DAILEY: I think a lot of people were surprised. I think that maybe there were some who were expecting a little bit more from Roy Moore's people, given the allegations as they continue to mount. And some were...
MARTIN: More as in, some kind of a rebuttal or a defense that had more contours to it than what he has given so far.
DAILEY: Indeed. And then what they ended up getting was this attorney, Phillip Jauregui, who's saying that the Moore camp would like the lady, Mrs. Nelson, to turn over the yearbook to officials so that they can have a handwriting analysis of it done. They claim that there are inconsistencies in the signature, and they want to have a professional look at it.
MARTIN: Wow, so not addressing the substance of the claims but seizing on this small detail - how are voters there? I mean, you're there in Alabama. What are people telling you, especially his supporters - Roy Moore supporters?
DAILEY: Roy Moore supporters remain staunch in their defense of him, their belief in him. They have said all along since the first allegations broke last week that they will remain behind him. Roy Moore has weathered, as you may know, a lot of storms here in Alabama over the last couple of decades that he has served in public office here.
And despite these allegations, which, naturally, have gone national and have called for - calls for him to step down on the national level, they have not backed away at all. As a matter of fact, to hear some of them talk, that's - they say that support for him has even grown in the face of these allegations.
MARTIN: Well, does that mean they just don't believe the allegations or might they give them some credence, but they just think it's too important a race that they will just put those on the back burner and - because it's too important to get him in there?
DAILEY: I think it's a combination of all of them. I think, A, there is a large contingent who doesn't believe these allegations - that they were politically motivated, in their estimation. They questioned the timing of them, given that they come a month before the special general election here in Alabama. By the same token, there are some who say that the allegations are serious, but they don't have enough information to make a clear judgment on whether they should be grounds alone for Roy Moore to step aside.
INSKEEP: Some of his defenders have said this is a case of he said, she said. But we should recall, we're getting to the point where that's not correct. It's actually a case of he said, many people said many things.
MARTIN: Yeah. Don Dailey of Alabama Public Television. Don, thanks for being with us this morning. We appreciate it.
DAILEY: Thank you. It was a pleasure.
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MARTIN: Zimbabwe's president, Robert Mugabe, has spent another day under house arrest.
INSKEEP: The country's only leader since its independence in 1980 is no longer calling the shots, as best we can tell. The military appears to have taken control, even if they don't call it a coup. So what is daily life like?
MARTIN: Let's ask Jason Burke of The Guardian. He's on the line. We've reached him in Harare on scar - on Skype, rather.
Jason, what's it like in Harare? What's the mood like?
JASON BURKE: Well, it's remarkably calm, actually. When you talk to people, they are pretty much resigned to a period of some uncertainty. Most people are fairly hopeful that something better will come to Zimbabwe in the coming days, weeks, months and years than they've experienced over the last years of Mugabe - Robert Mugabe's increasingly autocratic and increasingly incompetent rule.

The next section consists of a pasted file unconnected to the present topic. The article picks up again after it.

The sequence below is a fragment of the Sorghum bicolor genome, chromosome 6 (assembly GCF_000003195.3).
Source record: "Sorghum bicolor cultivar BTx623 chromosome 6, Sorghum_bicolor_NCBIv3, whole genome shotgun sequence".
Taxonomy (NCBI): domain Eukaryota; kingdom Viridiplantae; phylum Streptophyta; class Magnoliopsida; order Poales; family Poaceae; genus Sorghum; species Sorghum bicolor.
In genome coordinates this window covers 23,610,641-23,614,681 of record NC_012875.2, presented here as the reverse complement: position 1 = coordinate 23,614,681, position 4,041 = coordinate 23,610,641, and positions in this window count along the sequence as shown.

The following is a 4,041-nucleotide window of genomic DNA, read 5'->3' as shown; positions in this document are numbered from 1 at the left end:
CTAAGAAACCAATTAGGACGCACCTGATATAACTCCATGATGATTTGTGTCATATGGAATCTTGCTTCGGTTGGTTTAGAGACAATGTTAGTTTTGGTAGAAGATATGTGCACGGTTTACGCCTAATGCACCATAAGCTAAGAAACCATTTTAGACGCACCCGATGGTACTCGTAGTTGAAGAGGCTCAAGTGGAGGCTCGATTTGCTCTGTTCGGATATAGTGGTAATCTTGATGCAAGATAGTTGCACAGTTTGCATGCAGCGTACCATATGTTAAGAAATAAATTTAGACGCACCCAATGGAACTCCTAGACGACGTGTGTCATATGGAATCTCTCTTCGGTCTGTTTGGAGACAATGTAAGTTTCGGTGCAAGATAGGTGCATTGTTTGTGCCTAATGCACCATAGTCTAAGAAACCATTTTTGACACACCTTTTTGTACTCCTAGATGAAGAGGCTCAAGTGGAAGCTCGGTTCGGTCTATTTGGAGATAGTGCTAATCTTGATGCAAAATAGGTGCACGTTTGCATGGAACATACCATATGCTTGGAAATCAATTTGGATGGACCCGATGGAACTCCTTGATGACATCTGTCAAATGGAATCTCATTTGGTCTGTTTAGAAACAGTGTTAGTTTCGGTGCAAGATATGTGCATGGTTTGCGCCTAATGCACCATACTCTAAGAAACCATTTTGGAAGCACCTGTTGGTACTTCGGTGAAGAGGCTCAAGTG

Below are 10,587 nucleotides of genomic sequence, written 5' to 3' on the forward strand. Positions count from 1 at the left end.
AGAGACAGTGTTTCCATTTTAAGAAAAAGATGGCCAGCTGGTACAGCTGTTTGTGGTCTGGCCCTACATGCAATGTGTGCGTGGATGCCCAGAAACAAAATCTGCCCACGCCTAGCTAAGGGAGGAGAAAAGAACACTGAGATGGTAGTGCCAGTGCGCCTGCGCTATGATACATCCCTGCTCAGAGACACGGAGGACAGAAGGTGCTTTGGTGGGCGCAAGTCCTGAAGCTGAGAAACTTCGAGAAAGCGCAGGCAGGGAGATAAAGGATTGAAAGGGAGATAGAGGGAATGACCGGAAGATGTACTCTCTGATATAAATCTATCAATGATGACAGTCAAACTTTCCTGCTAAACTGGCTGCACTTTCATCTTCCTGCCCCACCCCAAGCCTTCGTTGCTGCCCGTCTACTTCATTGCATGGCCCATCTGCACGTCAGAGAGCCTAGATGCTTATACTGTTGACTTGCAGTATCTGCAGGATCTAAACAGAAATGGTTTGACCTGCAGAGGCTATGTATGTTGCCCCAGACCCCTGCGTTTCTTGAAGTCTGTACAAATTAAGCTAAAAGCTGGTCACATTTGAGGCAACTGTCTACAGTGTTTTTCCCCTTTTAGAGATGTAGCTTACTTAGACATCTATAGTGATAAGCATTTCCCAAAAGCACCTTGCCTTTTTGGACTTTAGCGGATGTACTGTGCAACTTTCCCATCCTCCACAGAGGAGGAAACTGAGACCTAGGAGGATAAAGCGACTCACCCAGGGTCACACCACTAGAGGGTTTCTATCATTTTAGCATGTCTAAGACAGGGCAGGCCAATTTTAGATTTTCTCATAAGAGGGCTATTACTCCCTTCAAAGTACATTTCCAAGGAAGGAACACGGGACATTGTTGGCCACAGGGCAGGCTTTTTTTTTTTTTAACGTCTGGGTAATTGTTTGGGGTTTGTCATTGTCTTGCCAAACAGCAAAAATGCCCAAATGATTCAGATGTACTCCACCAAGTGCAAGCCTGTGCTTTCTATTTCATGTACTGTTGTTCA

There is a sense that the army who took power on Wednesday night need to start moving - sorry, Tuesday night to Wednesday morning - start - that the army needs to start moving a little bit faster and that some kind of clarity needs to be brought to the situation. But on the whole - people going around their business, and there isn't a major - any kind of major disruption.
MARTIN: So this is about - this is essentially a power struggle over who is going to succeed Mugabe. I mean, he's 93 years old. How do we know who's going to - I mean, clearly, this doesn't bode well for Mugabe's wife, who is on one side of this against the ousted vice president. It - does this mean the vice president is all set, that this is going to be smooth sailing for him?
BURKE: I don't think it'll be smooth sailing, but he's certainly in - the best-placed politician in the country at the moment to take power, certainly. His name is Emmerson Mnangagwa. He was vice president, as you said, until he was fired last week by Mugabe. And that act on the part of the aging dictator is what precipitated the current crisis.
The army, who have always supported Mnangagwa and who were increasingly concerned about the prospect of Grace Mugabe, the first lady, taking power, moved swiftly to make sure that that latter eventuality didn't come to pass, that there was no takeover by Grace and her close associates. So that means that, yeah, Mnangagwa, the former vice president, is certainly the one who is most likely to take power, probably as some kind of acting president. And at the moment, though, the talks are ongoing, and it seems that Bob is digging in his heels a bit and doesn't want to leave.
MARTIN: Would he make life with Zimbabweans better? In just seconds remaining here...
BURKE: Well, he certainly wouldn't make it worse, and that's what most people are saying.
MARTIN: Robert Mugabe clearly has had a long history of human rights abuses - so a lot to be determined there. Jason Burke of The Guardian, thanks for your time. Transcript provided by NPR, Copyright NPR.